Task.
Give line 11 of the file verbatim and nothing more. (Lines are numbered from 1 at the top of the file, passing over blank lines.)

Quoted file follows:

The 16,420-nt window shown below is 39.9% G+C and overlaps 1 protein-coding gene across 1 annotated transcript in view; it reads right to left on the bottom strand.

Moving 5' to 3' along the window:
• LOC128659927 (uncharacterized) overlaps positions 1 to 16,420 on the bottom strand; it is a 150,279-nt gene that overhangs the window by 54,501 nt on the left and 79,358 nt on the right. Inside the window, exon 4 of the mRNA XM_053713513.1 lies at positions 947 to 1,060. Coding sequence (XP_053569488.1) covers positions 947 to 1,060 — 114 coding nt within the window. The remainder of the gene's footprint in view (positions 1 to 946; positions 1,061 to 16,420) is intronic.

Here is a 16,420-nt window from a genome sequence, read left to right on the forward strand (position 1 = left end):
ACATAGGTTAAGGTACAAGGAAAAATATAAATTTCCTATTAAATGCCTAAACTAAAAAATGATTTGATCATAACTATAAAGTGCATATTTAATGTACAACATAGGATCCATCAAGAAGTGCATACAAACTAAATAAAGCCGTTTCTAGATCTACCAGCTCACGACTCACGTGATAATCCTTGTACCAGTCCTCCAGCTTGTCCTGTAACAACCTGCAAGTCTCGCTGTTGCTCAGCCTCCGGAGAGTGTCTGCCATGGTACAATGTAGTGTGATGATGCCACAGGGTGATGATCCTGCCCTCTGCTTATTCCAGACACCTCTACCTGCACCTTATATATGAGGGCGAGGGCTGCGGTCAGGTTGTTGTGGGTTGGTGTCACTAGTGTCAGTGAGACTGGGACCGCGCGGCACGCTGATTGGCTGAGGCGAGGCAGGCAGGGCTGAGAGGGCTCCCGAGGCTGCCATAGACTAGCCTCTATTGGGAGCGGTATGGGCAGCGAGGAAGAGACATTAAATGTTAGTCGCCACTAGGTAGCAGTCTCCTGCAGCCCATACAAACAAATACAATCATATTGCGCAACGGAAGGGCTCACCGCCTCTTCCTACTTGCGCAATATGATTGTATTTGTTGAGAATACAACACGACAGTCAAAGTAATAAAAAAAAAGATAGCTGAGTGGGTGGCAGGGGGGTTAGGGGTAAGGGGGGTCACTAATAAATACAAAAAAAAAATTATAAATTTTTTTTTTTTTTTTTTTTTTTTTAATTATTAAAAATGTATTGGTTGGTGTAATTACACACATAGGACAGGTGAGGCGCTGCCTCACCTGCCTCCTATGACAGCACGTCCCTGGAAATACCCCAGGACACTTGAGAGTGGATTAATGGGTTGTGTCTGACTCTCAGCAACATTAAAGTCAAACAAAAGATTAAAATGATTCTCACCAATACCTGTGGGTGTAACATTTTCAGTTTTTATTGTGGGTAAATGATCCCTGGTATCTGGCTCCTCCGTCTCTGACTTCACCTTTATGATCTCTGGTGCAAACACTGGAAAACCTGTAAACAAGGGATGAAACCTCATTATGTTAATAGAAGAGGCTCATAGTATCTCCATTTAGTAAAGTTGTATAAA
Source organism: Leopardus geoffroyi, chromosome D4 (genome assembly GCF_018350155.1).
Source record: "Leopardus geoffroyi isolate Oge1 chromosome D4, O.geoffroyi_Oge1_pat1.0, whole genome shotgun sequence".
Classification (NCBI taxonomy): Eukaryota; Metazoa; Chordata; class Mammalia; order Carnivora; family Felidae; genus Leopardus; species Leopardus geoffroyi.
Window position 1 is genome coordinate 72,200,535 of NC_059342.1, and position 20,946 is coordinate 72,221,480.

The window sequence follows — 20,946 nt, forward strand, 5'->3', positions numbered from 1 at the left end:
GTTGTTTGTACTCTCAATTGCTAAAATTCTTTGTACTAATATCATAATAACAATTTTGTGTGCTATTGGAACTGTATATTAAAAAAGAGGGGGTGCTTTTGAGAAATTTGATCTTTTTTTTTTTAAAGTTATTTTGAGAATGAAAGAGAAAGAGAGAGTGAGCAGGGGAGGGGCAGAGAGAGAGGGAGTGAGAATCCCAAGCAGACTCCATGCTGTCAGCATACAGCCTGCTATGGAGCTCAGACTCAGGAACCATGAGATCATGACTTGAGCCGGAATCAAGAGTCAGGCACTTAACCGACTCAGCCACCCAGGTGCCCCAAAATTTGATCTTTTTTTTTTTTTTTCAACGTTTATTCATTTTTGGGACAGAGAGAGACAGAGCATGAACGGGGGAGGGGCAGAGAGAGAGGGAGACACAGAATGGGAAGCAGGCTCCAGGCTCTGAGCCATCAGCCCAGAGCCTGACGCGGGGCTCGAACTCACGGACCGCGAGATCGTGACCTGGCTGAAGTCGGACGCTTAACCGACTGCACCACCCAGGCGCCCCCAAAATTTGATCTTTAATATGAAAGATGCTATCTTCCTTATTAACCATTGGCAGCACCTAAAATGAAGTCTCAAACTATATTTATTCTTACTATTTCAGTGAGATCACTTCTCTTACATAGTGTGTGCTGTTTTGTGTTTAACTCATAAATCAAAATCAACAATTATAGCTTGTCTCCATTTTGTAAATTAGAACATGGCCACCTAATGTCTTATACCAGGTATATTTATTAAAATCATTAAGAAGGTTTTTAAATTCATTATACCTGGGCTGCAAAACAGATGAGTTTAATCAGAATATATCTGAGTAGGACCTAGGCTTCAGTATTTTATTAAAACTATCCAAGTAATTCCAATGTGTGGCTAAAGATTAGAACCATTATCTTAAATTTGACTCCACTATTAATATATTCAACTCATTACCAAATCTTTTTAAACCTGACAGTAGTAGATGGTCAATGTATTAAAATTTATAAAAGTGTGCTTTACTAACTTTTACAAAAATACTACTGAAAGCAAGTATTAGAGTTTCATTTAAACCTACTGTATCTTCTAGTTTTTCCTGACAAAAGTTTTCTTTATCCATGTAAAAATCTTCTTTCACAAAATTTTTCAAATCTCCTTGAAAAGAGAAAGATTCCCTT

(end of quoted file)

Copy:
GTTGTTTGTACTCTCAATTGCTAAAATTCTTTGTACTAATATCATAATAACAATTTTGTGTGCTATTGGAACTGTATATTAAAAAAGAGGGGGTGCTTTTGAGAAATTTGATCTTTTTTTTTTTAAAGTTATTTTGAGAATGAAAGAGAAAGAGAGAGTGAGCAGGGGAGGGGCAGAGAGAGAGGGAGTGAGAATCCCAAGCAGACTCCATGCTGTCAGCATACAGCCTGCTATGGAGCTCAGACTCAGGAACCATGAGATCATGACTTGAGCCGGAATCAAGAGTCAGGCACTTAACCGACTCAGCCACCCAGGTGCCCCAAAATTTGATCTTTTTTTTTTTTTTTCAACGTTTATTCATTTTTGGGACAGAGAGAGACAGAGCATGAACGGGGGAGGGGCAGAGAGAGAGGGAGACACAGAATGGGAAGCAGGCTCCAGGCTCTGAGCCATCAGCCCAGAGCCTGACGCGGGGCTCGAACTCACGGACCGCGAGATCGTGACCTGGCTGAAGTCGGACGCTTAACCGACTGCACCACCCAGGCGCCCCCAAAATTTGATCTTTAATATGAAAGATGCTATCTTCCTTATTAACCATTGGCAGCACCTAAAATGAAGTCTCAAACTATATTTATTCTTACTATTTCAGTGAGATCACTTCTCTTACATAGTGTGTGCTGTTTTGTGTTTAACTCATAAATCAAAATCAACAATTATAGCTTGTCTCCATTTTGTAAATTAGAACATGGCCACCTAATGTCTTATACCAGGTATATTTATTAAAATCATTAAGAAGGTTTTTAAATTCATTATACCTGGGCTGCAAAACAGATGAGTTTAATCAGAATATATCTGAGTAGGACCTAGGCTTCAGTATTTTATTAAAACTATCCAAGTAATTCCAATGTGTGGCTAAAGATTAGAACCATTATCTTAAATTTGACTCCACTATTAATATATTCAACTCATTACCAAATCTTTTTAAACCTGACAGTAGTAGATGGTCAATGTATTAAAATTTATAAAAGTGTGCTTTACTAACTTTTACAAAAATACTACTGAAAGCAAGTATTAGAGTTTCATTTAAACCTACTGTATCTTCTAGTTTTTCCTGACAAAAGTTTTCTTTATCCATGTAAAAATCTTCTTTCACAAAATTTTTCAAATCTCCTTGAAAAGAGAAAGATTCCCTT